Not thinking of yourself too highly is part of “thinking towards yourself with smart thinking” to translate Romans 12:3 very literally. We are to have a good, reasonable self-understanding. Although Paul does not say it, included in this would be not thinking of ourselves too lowly either. At the very least, each person can say they are created in the image of God and so are therefore deserving of being treated with dignity. We have important functions within our families, networks of friends, and in God’s Kingdom. Romans 12:4-8, quoted above, is an encouragement to stand up and grow up into what God calls us to do, even if others seem to be better than us at the time of our standing. While we ought not think of ourselves too highly, recognizing that we are not indispensable in everything, neither are we to think of ourselves as disposable either.

Everyone around us benefits when we have a good self-understanding and a proper self assessment of ourselves. But no one benefits more than we, ourselves. When we have too high an opinion of ourselves we don’t see our need of anyone, even God. And when we have too low an opinion of ourselves we cannot imagine allowing ourselves to be loved by anyone, especially God. Having a proper assessment of ourselves is not just a matter of thinking clearly, it is a matter of loving dearly.


Read more at clarkedixon.wordpress.com

January 28, 2017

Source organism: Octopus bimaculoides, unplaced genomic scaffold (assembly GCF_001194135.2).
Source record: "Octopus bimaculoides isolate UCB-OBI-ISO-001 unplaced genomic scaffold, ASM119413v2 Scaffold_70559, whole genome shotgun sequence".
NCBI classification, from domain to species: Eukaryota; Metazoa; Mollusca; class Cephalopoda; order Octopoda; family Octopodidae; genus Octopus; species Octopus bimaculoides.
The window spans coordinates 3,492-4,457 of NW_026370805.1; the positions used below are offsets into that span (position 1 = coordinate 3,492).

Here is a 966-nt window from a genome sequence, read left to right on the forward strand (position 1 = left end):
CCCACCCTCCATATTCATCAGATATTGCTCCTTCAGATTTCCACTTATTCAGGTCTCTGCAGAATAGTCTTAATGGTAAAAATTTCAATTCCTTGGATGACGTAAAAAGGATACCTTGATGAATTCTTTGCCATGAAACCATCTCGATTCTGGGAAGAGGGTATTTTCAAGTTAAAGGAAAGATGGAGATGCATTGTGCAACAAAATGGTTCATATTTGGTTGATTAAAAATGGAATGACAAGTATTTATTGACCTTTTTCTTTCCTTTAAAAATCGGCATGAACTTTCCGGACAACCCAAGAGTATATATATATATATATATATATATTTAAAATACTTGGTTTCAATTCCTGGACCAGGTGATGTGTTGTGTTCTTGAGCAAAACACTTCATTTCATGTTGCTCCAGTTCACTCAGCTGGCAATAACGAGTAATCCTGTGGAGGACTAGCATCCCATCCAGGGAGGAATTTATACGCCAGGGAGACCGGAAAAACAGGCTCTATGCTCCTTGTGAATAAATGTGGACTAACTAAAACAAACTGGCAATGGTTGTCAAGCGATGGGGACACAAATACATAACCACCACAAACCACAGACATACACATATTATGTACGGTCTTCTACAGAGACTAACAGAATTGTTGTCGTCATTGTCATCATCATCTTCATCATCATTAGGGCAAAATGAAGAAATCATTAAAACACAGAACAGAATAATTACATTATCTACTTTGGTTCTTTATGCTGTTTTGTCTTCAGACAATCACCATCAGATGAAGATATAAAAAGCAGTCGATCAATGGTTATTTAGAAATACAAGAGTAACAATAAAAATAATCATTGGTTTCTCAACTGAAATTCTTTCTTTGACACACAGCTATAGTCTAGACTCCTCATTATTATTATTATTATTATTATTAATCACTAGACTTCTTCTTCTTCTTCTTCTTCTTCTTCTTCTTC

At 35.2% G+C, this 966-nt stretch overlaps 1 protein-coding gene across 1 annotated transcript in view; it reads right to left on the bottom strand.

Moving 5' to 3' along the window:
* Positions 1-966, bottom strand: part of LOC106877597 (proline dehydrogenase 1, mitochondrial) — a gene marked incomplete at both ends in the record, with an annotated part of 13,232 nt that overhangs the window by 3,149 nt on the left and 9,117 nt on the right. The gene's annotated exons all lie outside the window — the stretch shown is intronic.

Loving Your Neighbor in a Global World

In nearly 2,500 posts here at C201, only two or three times have I suspended the usual format in order to respond to current events or topical concerns. This is one of those days.

Over at Thinking Out Loud today, you’ll find an article the purpose of which is to link to Stephen Mattson’s article at the Sojourners website, American Christianity Has Failed. There are also some Tweets there from respected Christian leaders. The article begins,

For the last few years Christians have been singing worship songs that include lyrics like “ keep my eyes above the waves, when oceans rise …” and yet have rejected refugees who’ve seen loved ones die beneath waves, who themselves have literally struggled to keep from drowning in oceans. Those American Christians — particularly white evangelicals — continue to sing the words: “Spirit lead me where my trust is without borders …” but fail to realize the shameful irony that they’re largely responsible for refusing shelter and opportunity to some of the world’s most helpless and oppressed people.

What struck me as something appropriate here was the collection of scripture verses with which Stephen ends his article:

…The gospel of Jesus has been traded in for a narrative of fear. But the Bible keeps reminding us to right the course:

Learn to do good; seek justice, correct oppression; bring justice to the fatherless, plead the widow’s cause. (Isaiah 1:17)

For I was hungry and you gave me food, I was thirsty and you gave me drink, I was a stranger and you welcomed me (Matt. 25:35)